Tesla in trouble?

After a series of incidents between emergency vehicles and Tesla models, US auto safety regulators began a formal safety investigation into Tesla Inc’s (TSLA.O) driving assistance system Autopilot on Monday.

According to the National Highway Traffic Safety Administration (NHTSA), Teslas “have encountered first responder scenes and subsequently hit one or more cars engaged with those incidents” in 11 collisions since January 2018.

The investigation will include 765,000 Autopilot-equipped vehicles manufactured in the United States since 2014. Tesla’s stock dropped 4.3 percent as a result of the announcement.

The National Highway Traffic Safety Administration (NHTSA), which had investigated Autopilot in 2017 and closed it without taking any action, has been chastised for failing to ensure the safety of the system, which handles some driving tasks and allows drivers to take their hands off the wheel for extended periods of time.

Following the latest investigation, the vehicle safety agency might choose to take no action or issue a recall, essentially limiting how, when, and where Autopilot can function.

Any limits may close the gap between Tesla’s technology and comparable advanced driver aid systems supplied by established manufacturers, reducing the company’s competitive advantage.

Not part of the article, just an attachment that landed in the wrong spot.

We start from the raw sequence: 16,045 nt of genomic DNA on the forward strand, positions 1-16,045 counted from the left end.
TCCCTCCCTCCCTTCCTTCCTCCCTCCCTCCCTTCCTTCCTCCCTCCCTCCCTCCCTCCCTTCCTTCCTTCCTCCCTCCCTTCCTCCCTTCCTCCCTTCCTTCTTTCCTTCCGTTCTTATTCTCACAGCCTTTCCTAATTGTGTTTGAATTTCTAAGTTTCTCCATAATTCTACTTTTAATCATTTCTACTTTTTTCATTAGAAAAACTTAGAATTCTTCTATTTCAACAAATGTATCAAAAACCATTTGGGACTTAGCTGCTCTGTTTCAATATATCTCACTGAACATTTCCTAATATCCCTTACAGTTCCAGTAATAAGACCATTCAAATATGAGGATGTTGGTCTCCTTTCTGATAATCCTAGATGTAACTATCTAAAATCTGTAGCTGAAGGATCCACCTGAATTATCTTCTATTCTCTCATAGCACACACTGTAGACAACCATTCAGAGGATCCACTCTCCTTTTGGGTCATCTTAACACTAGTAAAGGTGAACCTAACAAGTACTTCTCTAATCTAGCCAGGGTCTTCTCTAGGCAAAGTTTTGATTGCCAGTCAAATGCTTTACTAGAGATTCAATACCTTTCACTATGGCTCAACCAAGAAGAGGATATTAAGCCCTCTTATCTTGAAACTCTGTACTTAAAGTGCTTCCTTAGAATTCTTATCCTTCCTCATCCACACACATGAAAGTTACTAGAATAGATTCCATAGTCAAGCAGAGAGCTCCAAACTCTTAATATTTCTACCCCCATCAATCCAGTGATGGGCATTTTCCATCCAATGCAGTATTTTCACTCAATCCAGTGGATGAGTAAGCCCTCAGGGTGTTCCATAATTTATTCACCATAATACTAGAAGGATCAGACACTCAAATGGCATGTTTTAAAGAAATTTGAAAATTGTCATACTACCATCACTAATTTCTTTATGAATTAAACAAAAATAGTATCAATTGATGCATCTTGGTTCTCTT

Tesla has not yet commented. Elon Musk, Tesla’s CEO, has defended Autopilot on several occasions, tweeting in April that with Autopilot the probability of a Tesla engaging in a crash is ten times lesser than an ordinary vehicle.

The NHTSA stated the 11 incidents resulted in 17 injuries and one fatality, including a Tesla Model 3 crash in Indiana in December 2019 that killed a passenger when the car collided with a parked fire truck.

It had launched a preliminary review of Autopilot in the 2014-2021 Tesla Models Y, X, S, and 3. The 11 crashes included four this year, and led to an evaluation of Autopilot in the Tesla Models Y, X, S, and 3. The vehicles involved in the incidents were “all confirmed to be engaged in either Autopilot or Traffic Aware Cruise Control,” according to the report.

NHTSA must first upgrade an inquiry into analysing the engineering before it may compel a recall. The two-step investigation procedure might take up to a year.

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